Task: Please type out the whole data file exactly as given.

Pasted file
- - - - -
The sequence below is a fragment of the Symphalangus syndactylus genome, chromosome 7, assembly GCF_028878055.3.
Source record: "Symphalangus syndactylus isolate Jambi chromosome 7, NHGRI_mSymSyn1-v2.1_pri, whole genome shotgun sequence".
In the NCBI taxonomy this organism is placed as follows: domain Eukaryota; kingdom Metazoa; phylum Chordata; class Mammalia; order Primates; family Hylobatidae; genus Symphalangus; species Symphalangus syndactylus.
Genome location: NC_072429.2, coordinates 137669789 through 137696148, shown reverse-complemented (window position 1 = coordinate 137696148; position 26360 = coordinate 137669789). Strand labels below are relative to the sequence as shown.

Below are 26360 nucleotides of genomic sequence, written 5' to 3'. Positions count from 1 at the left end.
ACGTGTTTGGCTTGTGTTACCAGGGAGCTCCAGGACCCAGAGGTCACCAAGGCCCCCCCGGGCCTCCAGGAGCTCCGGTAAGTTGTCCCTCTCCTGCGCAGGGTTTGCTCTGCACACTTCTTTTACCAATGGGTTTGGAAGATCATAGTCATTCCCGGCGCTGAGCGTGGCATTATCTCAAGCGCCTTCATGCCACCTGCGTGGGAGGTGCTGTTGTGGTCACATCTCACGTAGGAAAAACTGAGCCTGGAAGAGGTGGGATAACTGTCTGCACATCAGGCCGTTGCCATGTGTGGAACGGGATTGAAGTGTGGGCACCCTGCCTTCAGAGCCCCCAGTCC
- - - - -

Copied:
The sequence below is a fragment of the Symphalangus syndactylus genome, chromosome 7, assembly GCF_028878055.3.
Source record: "Symphalangus syndactylus isolate Jambi chromosome 7, NHGRI_mSymSyn1-v2.1_pri, whole genome shotgun sequence".
In the NCBI taxonomy this organism is placed as follows: domain Eukaryota; kingdom Metazoa; phylum Chordata; class Mammalia; order Primates; family Hylobatidae; genus Symphalangus; species Symphalangus syndactylus.
Genome location: NC_072429.2, coordinates 137669789 through 137696148, shown reverse-complemented (window position 1 = coordinate 137696148; position 26360 = coordinate 137669789). Strand labels below are relative to the sequence as shown.

Below are 26360 nucleotides of genomic sequence, written 5' to 3'. Positions count from 1 at the left end.
ACGTGTTTGGCTTGTGTTACCAGGGAGCTCCAGGACCCAGAGGTCACCAAGGCCCCCCCGGGCCTCCAGGAGCTCCGGTAAGTTGTCCCTCTCCTGCGCAGGGTTTGCTCTGCACACTTCTTTTACCAATGGGTTTGGAAGATCATAGTCATTCCCGGCGCTGAGCGTGGCATTATCTCAAGCGCCTTCATGCCACCTGCGTGGGAGGTGCTGTTGTGGTCACATCTCACGTAGGAAAAACTGAGCCTGGAAGAGGTGGGATAACTGTCTGCACATCAGGCCGTTGCCATGTGTGGAACGGGATTGAAGTGTGGGCACCCTGCCTTCAGAGCCCCCAGTCC